Even if we had that knowledge, the real problem is the country has changed radically. There were about 750,000 Aboriginal people here in 1788. The population is now 25.3 million, which creates a vastly different situation. Secondly, the landscape has been modified and changed on a vast scale; we are literally dealing with a different country. I’m not saying we have nothing to learn from traditional fire practices, but I am saying they won’t solve everything.

The real changes that have to occur are attitudinal. We have to move beyond the notion, much touted by government, that ‘growing the economy’ is the main purpose of existence. We’ve got to recognize that creating this economy has produced climate change and that climate change is not only a threat to biodiversity, it is a threat to us.

Second, we have to prioritise nature. The core moral principle that governs everything must be that the biological diversity of life, expressed in all its detail and species, as well as the maintenance of the integrity of the earth must come first, before everything else. And by “everything” I mean everything, including us. Given our total dependence on the earth system, to think or act otherwise is delusional.

No, we don’t need another royal commission to tell us what to do. We just have to accept the principle ‘earth first’.

Paul Collins is the author of Burn. The epic story of bushfire in Australia (Allen&Unwin, 2006) and a reprint by Scribe (2009.


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5 Responses to PAUL COLLINS. A New Era of Fire Part 2

  1. Michael Flynn says:

    Thank you for the wise words and comments. On 5 January 2020 we left smoky Canberra to walk the Heaphy Track on the north west coast of the south island of New Zealand for a week. This is one of the NZ Great Walks managed by the Dept of Conservation. The values Paul presented are alive and strong in NZ for us to follow and show good policy works. In 1966 then NZ PM Helen Clark said the Heaphy Track would not be “upgraded” to a road so big native trees could be logged but would be developed as a world heritage eco tourism treasure for all of us. We are grateful for her vision.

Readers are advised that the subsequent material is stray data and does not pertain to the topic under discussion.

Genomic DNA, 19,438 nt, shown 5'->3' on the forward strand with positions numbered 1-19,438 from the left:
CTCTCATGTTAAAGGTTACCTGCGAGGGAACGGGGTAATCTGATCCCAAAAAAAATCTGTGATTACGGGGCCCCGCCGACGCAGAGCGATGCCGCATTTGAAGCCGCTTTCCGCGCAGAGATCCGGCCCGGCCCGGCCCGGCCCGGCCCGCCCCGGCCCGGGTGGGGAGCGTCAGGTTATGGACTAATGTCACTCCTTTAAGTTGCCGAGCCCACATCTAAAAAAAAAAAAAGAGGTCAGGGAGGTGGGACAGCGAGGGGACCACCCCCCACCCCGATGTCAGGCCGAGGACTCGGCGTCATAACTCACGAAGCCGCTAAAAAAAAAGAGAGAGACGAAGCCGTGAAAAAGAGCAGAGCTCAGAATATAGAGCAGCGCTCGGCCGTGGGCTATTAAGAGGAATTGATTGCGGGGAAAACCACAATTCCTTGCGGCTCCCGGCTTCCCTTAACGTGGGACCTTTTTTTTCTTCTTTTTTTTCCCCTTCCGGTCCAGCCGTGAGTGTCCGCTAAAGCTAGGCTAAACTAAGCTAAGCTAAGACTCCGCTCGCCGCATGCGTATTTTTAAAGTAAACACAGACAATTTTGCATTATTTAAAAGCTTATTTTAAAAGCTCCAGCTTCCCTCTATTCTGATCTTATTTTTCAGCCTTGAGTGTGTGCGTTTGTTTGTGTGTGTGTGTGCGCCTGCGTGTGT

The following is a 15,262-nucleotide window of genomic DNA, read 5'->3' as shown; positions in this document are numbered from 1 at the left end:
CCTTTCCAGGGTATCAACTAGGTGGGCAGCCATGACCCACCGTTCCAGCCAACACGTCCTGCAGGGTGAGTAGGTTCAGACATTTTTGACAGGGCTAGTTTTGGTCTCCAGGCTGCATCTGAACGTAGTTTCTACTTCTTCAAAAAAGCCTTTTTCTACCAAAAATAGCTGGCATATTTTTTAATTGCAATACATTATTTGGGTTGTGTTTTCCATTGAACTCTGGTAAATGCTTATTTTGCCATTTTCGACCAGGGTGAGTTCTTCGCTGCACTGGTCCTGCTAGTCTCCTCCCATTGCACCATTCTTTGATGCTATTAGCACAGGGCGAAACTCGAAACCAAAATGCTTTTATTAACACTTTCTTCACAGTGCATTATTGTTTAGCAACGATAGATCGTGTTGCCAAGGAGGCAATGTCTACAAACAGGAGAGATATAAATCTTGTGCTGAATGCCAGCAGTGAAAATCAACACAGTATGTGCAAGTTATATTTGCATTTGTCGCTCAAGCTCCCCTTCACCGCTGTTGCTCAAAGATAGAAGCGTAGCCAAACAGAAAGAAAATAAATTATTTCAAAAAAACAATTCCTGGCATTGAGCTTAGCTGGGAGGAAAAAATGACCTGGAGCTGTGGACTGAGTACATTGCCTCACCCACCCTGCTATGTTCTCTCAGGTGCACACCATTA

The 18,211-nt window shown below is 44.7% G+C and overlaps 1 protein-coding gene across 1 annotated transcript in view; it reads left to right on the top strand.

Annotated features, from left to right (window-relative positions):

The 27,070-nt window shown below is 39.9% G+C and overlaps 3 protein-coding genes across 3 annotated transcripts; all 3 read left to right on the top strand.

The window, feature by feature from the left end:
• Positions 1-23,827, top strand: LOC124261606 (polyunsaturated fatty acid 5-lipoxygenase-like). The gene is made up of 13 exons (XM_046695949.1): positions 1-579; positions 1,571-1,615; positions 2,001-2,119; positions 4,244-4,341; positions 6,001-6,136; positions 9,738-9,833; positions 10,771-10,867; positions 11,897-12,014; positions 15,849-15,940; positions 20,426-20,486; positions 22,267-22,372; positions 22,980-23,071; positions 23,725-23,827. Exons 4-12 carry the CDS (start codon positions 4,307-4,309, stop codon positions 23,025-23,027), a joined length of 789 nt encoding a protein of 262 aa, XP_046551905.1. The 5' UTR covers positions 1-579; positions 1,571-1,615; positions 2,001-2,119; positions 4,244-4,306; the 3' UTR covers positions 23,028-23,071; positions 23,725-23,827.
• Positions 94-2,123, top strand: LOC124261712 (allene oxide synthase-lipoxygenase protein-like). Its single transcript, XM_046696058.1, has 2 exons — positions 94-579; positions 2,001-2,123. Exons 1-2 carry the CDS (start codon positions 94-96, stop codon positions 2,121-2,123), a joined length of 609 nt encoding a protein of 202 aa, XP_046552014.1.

2. Kieran Tapsell says:

    Shane Fitzsimmond’s statement about hazard reduction as not being a universal panacea has just been backed up by my own personal experience. I have a 50 hectare property with a house on it on the south coast of New South Wales near Burrill Lake. About a year ago, the RFS carried out a hazard reduction burn along a road about two kilometres away. It got out of control and spread to the south west and south east of a my property and that of a neighbour who had a similar sized property. It was extinguished by helicopters taking water from my dams. All the undergrowth in the large area had been burned. I had decided many years earlier that I would not stay at my place in the event of a blow up fire because in 1968 a fire had blackened almost to the top the trunks of 30 metre cabbage tree palms in a wetland on the property. That fire had bypassed a nearby rain forest. By 4th January, my neighbour and I thought that we might have escaped the carnage that had already been delivered to Bateman’s Bay, Bawley Point and other places. However, the forecast for Saturday 4 January was not good. There was a small fire to the south west of us, and the hot north west wind turned that into an 8km fire line waiting for a 90 kph southerly buster to turn it into an 8km fire front. The fire storm passed right through the hazard reduced area, leaving blackened trees without even a singed leaf on them. An insurance assessor who had traveled throughout the New South Wales fire areas in the previous two months told me that he had only seen such destruction in one other place. My neighbour and I lost everything, houses, sheds, outbuildings and contents. A year earlier, I had dedicated 40 hectares of the property as a conservation area under the Biodiversity Conservation Act, because of its unusual combination of wet sclerophyll, rainforest and wetland. Everything has been obliterated, including the areas that had escaped the 1968 fire. So much for the benefits of hazard reduction, Barnaby Joyce.

    • J.Donegan says:

      Kieran I am sorry indeed to hear of your loss. I hope that yourself and family (and your neighbour) are able to quickly regain some semblance of a ‘normal’ life in spite of the devastation visited upon you.

  3. Greg Bailey says:

    A superb elegiac piece, echoing much that many contributors to P & I have made over the past few years. That Australians have jumped to renewable energy and are discarding plastic bags in favour of renewable energy represent positive signs of a willingness to change their habits. But until the need to cut back on consumption levels is practised and a true understanding of the dangers inherent in constant growth is reached, it is difficult to see how what are potentially disastrous environmental and climatic changes can be turned around.

    Fundamental cultural change takes generations to occur and is all the more harder when the mainstream media is so resistant to it. Now, however, we do not have the luxury of time and some form of positive or negative change will be forced upon us.

  4. Jerry Roberts says:

    After shark attacks in West Australian waters I asked a professional fisherman if the problem was more sharks or more swimmers, surfers and skin divers. “Both,” he said. The 40 metre rule sounds like a good start.